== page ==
The Clean Water Voice
A Needle in a Haystack – The Media Relations Journey of a Diamond Ring Found in a Wastewater Treatment Plant
By: Nneka Onah and Christine Stevens, Metropolitan Council Environmental Services
Discovering the diamond ring
In the field of wastewater treatment, a surprise in day-to-day operations is rarely a positive event. This spring, the Environmental Services (ES) division of the Metropolitan Council, responsible for the regional wastewater treatment system serving 111 customer cities and townships in the Twin Cities metro region, made an unexpected discovery at one of their wastewater treatment plants that sparked months-long national media attention and greatly increased the visibility of the organization.
In mid-March, three maintenance staff members at the Rogers Wastewater Treatment Plant spotted a glimmer while examining a piece of equipment that was having issues in the influent process. Removing grits and solids from the surrounding area revealed a banged-up diamond ring that looked like it had traveled the sewer system. Surprised by the discovery, the crew wanted to get the ring back to its rightful owner.
John Tierney, maintenance manager, reached out to communications coworkers asking if social media or other external communication channels could be used to search for the ring’s owner. A series of events quickly followed that would not only reunite the ring with its owner but would also attract considerable media attention to explore the unusual story. The complex and agile public relations response reveals important lessons for wastewater treatment plants and other utilities who might encounter similar media attention and public relations events.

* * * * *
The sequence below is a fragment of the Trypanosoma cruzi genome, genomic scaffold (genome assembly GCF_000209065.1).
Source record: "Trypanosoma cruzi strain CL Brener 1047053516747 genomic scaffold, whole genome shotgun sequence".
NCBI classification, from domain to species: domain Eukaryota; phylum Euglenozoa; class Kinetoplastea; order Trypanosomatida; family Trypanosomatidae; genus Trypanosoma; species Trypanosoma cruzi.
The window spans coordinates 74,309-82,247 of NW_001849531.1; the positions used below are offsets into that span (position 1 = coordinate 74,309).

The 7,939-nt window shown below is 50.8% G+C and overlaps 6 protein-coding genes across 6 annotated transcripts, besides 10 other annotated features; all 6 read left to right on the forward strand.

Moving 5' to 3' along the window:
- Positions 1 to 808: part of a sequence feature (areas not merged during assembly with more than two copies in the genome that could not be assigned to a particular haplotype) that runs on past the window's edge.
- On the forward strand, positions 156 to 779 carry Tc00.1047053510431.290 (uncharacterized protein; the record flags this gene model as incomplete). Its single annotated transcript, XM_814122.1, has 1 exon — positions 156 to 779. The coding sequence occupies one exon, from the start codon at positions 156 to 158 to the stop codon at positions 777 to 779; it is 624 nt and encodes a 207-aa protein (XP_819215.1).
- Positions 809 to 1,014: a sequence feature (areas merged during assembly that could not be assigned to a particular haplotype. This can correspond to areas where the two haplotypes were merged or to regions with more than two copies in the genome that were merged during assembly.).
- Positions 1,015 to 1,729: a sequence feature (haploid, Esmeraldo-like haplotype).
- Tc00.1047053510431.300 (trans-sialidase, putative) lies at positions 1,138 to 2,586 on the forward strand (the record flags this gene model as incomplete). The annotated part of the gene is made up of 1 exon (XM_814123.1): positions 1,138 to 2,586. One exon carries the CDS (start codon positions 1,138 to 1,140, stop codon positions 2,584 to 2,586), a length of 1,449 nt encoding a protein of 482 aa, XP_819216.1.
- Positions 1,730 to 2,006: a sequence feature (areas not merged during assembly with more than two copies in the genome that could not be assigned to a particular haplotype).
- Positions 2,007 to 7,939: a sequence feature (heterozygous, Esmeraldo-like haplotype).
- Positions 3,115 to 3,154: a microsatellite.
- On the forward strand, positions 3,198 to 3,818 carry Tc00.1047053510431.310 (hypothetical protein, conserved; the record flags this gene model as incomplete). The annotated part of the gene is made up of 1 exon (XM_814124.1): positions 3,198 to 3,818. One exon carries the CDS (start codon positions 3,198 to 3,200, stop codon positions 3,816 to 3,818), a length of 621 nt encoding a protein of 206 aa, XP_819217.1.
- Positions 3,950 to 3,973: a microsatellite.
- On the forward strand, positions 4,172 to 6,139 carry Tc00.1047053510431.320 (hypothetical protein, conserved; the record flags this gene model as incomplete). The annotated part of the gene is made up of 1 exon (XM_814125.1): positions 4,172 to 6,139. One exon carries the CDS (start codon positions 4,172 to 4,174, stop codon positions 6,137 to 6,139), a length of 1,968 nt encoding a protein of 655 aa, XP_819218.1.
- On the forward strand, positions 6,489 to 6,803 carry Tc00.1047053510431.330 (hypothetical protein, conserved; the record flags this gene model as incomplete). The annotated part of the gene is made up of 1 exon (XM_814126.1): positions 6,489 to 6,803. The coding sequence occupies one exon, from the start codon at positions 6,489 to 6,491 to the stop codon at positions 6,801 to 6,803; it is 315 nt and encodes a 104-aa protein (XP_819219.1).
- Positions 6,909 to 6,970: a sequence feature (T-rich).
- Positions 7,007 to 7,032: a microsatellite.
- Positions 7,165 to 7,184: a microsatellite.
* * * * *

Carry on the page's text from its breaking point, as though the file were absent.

Navigating the process
Reuniting the ring with its owner was a collaborative effort of ES and media relations staff, local and national media outlets, and the public. Local outreach efforts began with a Minnesota Public Radio interview on March 24. Tierney discussed the discovery of the ring and provided information for potential ring owners to contact ES. The interview prompted an initial 50 calls to the general inquiry telephone line.
On April 5, a media event was held at the Metropolitan Wastewater Treatment Plant, to make it more convenient for media than the Rogers Plant 30 miles from the center of the Twin Cities region. The larger scale of the Metro Plant provided more space for the event and demonstration of conveyer belts and bar screen that catch debris. Although Tierney conveyed the full key message about what not to flush, the majority of the media coverage ran a simplified statement that drove the message home: " "There are only three things you should flush, and a diamond ring isn't one of them." One reporter informed ES staff that she changed her practices at home after learning what not to flush at the first media event.